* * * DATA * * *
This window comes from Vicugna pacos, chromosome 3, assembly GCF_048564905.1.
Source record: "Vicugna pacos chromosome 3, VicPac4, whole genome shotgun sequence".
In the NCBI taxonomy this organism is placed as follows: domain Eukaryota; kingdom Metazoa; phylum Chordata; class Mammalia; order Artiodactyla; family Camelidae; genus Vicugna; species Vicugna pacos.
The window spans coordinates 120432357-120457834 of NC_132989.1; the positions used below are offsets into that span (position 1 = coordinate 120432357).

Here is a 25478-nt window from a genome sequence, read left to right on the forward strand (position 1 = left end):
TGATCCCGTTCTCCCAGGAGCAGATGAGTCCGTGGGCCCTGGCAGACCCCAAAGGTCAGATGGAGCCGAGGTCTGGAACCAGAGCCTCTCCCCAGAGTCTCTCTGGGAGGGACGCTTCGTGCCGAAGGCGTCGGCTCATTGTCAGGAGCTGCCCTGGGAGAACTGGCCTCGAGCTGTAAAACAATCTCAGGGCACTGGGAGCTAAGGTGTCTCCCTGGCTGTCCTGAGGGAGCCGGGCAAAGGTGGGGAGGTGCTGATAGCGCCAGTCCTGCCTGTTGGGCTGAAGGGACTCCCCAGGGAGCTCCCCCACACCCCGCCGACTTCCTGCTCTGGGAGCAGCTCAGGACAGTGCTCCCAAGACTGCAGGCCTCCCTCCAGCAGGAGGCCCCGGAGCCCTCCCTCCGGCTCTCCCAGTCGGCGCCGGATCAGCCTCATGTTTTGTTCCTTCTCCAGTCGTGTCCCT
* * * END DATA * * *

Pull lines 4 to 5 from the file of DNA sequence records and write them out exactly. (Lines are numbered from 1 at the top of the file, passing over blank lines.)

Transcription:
The window spans coordinates 120432357-120457834 of NC_132989.1; the positions used below are offsets into that span (position 1 = coordinate 120432357).

Here is a 25478-nt window from a genome sequence, read left to right on the forward strand (position 1 = left end):